She quietly welcomed me and began the mindful art of tea. Each movement was perfect ceremony, the curve of her wrist, the lowered eye. The concentration. Time did not exist there. I was her guest, she my host. Making tea. I watched her intently. I did not want to lose a single moment. My feet were shimmering with bloodlessness. I didn’t move.
Purposefully she whisked the brew, rotating the cup from her, to me. She gracefully offered the matcha, whispering “right hand”. I nodded and reached slowly. My knees reminded me that love and pain were the yin and yang of life. I blissfully sipped and gently swallowed the cupful. I closed my eyes again to absorb this significant life-event with all my senses. I could not feel my toes.
I thought for a moment, how opposite we were. How obese and ungainly, sweaty and awkward I was, and how utterly delicate, fine and sweet her presence.
She glanced at me and smiled, perhaps sensing my thoughts, the perfect host. A tear trickled down my cheek. It was all I hoped for. The illusion unsullied. My dreams come true.
She offered a little black tray displaying a tiny pastel wagashi sweet. I bowed and accepted it’s smooth softness into my mouth. Just sweet enough to balance the tartness of the tea. I left it on my tongue a while before allowing it’s texture to dissolve. She bowed deeply, acknowledging my pleasure. I leant forward to bow to her in deep appreciation.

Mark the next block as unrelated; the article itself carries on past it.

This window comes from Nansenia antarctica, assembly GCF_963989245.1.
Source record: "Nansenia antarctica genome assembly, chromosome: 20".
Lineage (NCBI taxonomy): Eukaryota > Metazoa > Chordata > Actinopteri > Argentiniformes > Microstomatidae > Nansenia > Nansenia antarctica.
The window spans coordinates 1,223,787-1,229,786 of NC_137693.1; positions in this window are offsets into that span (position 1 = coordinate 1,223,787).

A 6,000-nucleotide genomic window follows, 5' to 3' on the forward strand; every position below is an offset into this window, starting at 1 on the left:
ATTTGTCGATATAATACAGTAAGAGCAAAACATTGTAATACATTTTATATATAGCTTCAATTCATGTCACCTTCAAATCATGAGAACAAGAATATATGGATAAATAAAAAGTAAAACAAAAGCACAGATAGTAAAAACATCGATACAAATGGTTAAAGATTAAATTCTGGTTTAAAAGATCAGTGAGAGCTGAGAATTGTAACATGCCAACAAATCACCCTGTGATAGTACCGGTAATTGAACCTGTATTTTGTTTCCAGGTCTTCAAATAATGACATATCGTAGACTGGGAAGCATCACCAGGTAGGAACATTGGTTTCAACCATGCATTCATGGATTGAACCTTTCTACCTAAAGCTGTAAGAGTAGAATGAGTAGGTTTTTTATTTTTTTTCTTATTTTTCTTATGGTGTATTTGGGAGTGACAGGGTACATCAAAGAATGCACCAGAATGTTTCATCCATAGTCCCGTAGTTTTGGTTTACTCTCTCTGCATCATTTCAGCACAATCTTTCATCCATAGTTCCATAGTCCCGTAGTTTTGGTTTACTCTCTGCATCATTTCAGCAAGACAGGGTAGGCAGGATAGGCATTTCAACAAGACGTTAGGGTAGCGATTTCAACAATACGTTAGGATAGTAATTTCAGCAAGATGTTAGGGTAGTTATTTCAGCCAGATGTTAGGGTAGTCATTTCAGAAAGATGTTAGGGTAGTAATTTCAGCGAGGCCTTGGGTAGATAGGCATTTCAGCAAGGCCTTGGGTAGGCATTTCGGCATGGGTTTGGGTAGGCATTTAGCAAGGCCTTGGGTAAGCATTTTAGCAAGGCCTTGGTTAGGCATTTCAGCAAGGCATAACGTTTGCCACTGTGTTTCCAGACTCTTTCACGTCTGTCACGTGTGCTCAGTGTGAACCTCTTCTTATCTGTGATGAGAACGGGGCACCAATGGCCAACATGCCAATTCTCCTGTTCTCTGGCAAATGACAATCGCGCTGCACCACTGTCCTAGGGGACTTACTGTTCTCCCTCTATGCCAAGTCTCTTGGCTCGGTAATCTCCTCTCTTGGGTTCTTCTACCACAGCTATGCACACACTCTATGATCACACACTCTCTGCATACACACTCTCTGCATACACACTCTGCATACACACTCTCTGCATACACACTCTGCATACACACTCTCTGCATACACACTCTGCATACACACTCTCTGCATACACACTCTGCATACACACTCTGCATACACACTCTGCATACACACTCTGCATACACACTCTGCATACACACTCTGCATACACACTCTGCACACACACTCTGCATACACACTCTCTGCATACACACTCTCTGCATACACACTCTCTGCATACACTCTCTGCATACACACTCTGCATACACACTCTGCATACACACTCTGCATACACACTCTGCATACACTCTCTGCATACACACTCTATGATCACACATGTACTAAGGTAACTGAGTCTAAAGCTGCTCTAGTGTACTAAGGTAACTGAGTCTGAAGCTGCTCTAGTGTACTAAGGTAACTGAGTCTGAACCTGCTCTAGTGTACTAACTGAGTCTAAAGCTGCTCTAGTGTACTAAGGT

It was done. It was perfect. My life was complete.
I couldn’t move my lower body. She stood quietly, expectantly. But oh so politely. I knew this was the time I, too, should gently stand and depart. Problem there. I was blushing furiously at this point and looked up at her with repressed desperation. “Oh!” she gasped, realising my predicament and darting over to assist. She pushed me sideways, allowing me to fall onto the tatami flooring. My hip screamed but all I could do was look her straight in the eye. And laugh! And she in return covered her mouth with delicate hand, and laughed along.
I lay there, bathed in laughter, until my blood recirculated. First tingly, then sparkly, then painfully. I laughed until I cried and she laughed in compassion and confusion at this ungainly peasant westerner, lying there, laughing in her teahouse.
Slowly I rolled to a crawl, crawled to a squat, groaned to a bow, and stood to my full height, stretching my bruised spine and feeling distinctly dizzy. I grabbed for the doorframe to save more embarrassment, and the pavilion again squeaked and moaned under my impact.
“Domo arigato gozaimasu” I said. The most sincere thank you I have ever expressed. I felt like I was floating with joy. I turned back onto the gently curving path.
A tiny lizard observed me from its rock and darted away. An pink azalea shimmied in the breeze and offered a spent blossom. I was a pumpkin vine amidst a perfect topiary. A messy, rampant stranger. But still a delicious, productive plant. It takes all kinds.
I smiled and realised how happy I was. And then the rain came.